Hands - any thoughts

A question on hands.
I have been having good results with Cimzia and have seen very little swelling in my hands. Yet they are still very stiff and sore at times. Is this what I should expect? Can anyone confirm.
The other possibility is that I push them too hard as I use tools quite a bit on the farm - hammers, shovels, chainsaws, etc. Only a little at a time of course. I also play piano and guitar most days and so I find lots of things to blame for the soreness. But I keep fumbling and dropping things - the latest being almost-hatched duck eggs, two on separate occasions.
The medical experts say keep using your hands if you can or I would consider trying to rest them for a few weeks.
Any thoughts? Do anti-tnf medications reduce swelling but leave behind the pain?

Good to hear from you @jcol. Hands are pretty complex aren’t they? I have had some success with Voltarin Extra Strength on things like knuckles but don’t bother with the regular strength…about as useful as butter. I can relate to the frustration of sore hands as I also use tools a lot on our hobby farm. I find that I have to continuously know my limits BEFORE crossing them…which is hard for me because I tend to attack all work with a lot of gusto. In the aftermath, I always pay for the enjoyable moment of exertion. I think many of us in the same situation have a fair bit of good muscle strength (my kids call into old man strength when I open jars that they can’t) but that muscle strength is limited by the ligament/tendon connections which are the big problem with PsA. I was cutting wood and then splitting it yesterday and today my middle finger two knuckles are very painful without much visible swelling…it’s all internal. Also, as you know with PsA, this month it might be your hands but then it moves on to your feet or knees or…? I’m slowly discovering that today’s pain may not be eternal. Pain and invisible swelling go “hand in hand” so your anti-tnf meds may not be doing enough and enough might not be achievable. Last thought…I don’t use it often but by adding Celebrex to my “diet”, it seems to hit some of the inflammation that the rest miss. Good questions….others on here are vastly more medical and experienced than I am and may chime in like @tntlamb Peace and all the best…keep moving!

That’s been my experience, that even with decent disease control, I can wind up with that sort of stiffness and pain. But dropping things. . . . that makes me think about carpal tunnel.

And you definitely don’t want to drop the almost hatched duck eggs. Baby ducks are just the cutest! We used to raise them.

I have just had surgery for Carpal Tunnel and the dropping things raised a little red flag with me, just like Stoney. Have you ever had tingling or numbness at night? Or waking up with them numb?

Might be worth a discussion with your GP, I’m not sure if Carpal Tunnel can present without tingling and numbness, but they can do nerve conduction studies to rule it out or in - it also causes stiffness and pain in the morning, even when arthritis is in remission.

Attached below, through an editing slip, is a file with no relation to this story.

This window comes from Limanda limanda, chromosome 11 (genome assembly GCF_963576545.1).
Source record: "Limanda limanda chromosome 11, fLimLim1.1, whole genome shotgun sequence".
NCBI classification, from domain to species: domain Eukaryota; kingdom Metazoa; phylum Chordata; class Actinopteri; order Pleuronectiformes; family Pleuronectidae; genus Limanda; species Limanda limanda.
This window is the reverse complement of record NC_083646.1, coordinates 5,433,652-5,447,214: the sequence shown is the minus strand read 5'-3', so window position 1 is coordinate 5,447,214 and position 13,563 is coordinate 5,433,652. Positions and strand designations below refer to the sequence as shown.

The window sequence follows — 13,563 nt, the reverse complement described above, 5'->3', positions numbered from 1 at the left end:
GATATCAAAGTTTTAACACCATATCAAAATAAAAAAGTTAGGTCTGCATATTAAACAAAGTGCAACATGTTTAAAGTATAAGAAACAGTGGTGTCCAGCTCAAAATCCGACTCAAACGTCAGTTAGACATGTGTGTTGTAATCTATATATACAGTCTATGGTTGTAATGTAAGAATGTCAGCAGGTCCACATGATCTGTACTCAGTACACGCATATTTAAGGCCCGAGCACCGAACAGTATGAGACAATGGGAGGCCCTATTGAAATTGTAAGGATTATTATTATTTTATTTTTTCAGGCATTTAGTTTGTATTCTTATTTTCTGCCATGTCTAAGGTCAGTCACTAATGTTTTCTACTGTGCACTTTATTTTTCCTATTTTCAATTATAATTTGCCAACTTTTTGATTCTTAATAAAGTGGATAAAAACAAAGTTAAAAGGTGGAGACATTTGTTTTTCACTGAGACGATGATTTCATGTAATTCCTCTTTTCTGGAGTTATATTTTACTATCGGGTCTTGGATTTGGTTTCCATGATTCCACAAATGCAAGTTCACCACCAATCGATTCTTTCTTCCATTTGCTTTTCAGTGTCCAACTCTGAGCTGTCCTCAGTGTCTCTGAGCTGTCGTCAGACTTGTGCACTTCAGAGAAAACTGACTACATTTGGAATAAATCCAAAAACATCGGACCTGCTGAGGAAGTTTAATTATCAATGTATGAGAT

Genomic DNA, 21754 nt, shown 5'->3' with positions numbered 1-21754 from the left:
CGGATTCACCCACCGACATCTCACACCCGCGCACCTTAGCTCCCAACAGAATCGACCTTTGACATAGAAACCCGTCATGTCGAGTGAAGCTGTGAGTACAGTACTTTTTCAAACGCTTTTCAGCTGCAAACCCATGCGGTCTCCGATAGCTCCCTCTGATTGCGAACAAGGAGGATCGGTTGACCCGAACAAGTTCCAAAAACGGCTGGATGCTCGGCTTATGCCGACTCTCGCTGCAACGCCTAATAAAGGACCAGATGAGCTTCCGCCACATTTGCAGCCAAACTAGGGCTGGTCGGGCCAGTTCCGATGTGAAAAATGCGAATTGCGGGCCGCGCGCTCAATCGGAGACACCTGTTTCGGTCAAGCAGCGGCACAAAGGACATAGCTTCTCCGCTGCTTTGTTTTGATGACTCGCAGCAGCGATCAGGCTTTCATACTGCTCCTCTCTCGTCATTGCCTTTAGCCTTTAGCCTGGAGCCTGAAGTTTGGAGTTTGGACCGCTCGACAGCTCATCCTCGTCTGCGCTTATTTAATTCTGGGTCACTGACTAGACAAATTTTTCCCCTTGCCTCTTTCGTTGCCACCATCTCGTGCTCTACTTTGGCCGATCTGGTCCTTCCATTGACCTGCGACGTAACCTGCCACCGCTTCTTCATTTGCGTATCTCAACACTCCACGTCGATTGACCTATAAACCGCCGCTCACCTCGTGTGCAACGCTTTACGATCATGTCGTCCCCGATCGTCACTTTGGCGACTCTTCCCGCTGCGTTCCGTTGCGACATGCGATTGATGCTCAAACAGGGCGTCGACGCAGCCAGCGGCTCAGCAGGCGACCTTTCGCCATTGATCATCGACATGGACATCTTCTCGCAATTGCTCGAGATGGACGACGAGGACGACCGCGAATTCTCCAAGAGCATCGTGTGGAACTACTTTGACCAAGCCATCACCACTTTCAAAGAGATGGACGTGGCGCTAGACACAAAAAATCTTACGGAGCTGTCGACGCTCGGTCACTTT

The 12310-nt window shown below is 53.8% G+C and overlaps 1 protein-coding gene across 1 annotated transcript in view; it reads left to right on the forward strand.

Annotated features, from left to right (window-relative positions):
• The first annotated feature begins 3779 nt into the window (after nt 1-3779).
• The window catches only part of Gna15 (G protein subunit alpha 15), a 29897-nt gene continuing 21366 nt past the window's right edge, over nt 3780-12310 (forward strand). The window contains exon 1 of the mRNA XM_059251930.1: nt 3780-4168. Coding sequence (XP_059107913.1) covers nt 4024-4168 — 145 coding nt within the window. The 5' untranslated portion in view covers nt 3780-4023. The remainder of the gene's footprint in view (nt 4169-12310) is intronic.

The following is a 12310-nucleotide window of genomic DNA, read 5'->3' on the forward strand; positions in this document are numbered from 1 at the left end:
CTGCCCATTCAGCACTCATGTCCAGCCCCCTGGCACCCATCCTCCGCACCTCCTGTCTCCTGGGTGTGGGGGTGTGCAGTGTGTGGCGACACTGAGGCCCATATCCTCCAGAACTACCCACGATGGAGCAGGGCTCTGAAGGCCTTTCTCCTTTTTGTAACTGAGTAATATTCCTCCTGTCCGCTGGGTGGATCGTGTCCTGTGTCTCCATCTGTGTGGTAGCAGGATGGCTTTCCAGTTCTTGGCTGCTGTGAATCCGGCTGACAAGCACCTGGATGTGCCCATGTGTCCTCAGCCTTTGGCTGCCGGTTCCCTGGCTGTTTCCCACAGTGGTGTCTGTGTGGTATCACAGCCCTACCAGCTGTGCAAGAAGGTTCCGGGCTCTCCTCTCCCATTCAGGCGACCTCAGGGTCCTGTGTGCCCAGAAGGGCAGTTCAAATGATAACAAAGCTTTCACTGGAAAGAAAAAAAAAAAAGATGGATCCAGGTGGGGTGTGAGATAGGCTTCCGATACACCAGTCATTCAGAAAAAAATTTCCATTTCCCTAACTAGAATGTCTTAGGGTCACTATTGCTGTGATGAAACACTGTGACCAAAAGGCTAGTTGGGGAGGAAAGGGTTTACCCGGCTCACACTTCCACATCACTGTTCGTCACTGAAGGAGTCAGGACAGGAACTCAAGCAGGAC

Yes I have had carpel tunnel problems before the anti-tnf treatments but seem to experience this as general soreness and stiffness of the hand joints. It never really goes away. I am rarely able to make a fist with either hand. I have to admit that saddens me when I remember all the work I put in at karate in my younger days - I still have a punchbag I haven’t the heart to throw out. Mind you, I also have my football boots in the attic. Perhaps it is time for me to get real.

You are spot on about the ducks. I was heart-broken and it was still just an egg. But I am very fond of my ducks and I love having young ones to raise.

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Sounds like you have had similar experiences, Amos. But do you keep going or do you rest them - that is the choice. Sometimes it seems a break helps, other times they are worse than ever. But you are right about respecting your limits. Failing to do that will always cause problems but when you are having some success it is so easy to get carried away.

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Yes I have had those symptoms in both hands as well as de Quervain’s disease affecting both sides and various tendon and joint difficulties but all that has really quietened down with the anti-tnf treatments. Certainly the swelling has and the all night severe pains I was getting. I always felt there was more going on than one type of surgery would fix so this has been a brilliant result for me. I shouldn’t be complaining really.

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Have you ever tried a hand wax bath @jcol. You can buy them on Amazon etc. It’s an old fashioned remedy but I know several people with hand issues say it helps alot. More since your Cimzia is actually helping considerably anyway. That might just help somewhat more? Just a thought and probably worth the £60 or so to see if it helps.

I’m really glad the anti-TNFs have been so good for your hands, I had great success with them too (literally all over!). For me once the inflammation was gone (visible swelling was never a thing for me), then the pain rapidly subsided too.

What I discovered is that even with good disease control and no pain, the low grade chronic inflammation (as well as all those periods it wasn’t under control) can eventually cause structural changes in your wrist that don’t reverse with successful medication. In my case, the Carpal Tunnel was primarily mechanical and over a year and a half the nerve impairment became very severe. Hopefully mine will repair in a year or two now they no longer are being squished, in the meantime I still have quite a lot of numbness in my worst hand and a little in my best hand. It’s better, I understand, if you can get them checked and treated earlier than I did.

For the first year they would get worse then better with steroid injections or change of meds, but the last 4 months they were completely resistant to any treatment, and were very painful as well, with me typically waking around midnight, then every 20 minutes after that when I would need to alternate position (hang the sore hand over the side of the bed) so I could go back to sleep for another 20 mins before doing that over and over again until 6am. Forget working at a computer or driving for half an hour, I couldn’t even take ten minutes to eat dinner without having to give my hands a break in the middle!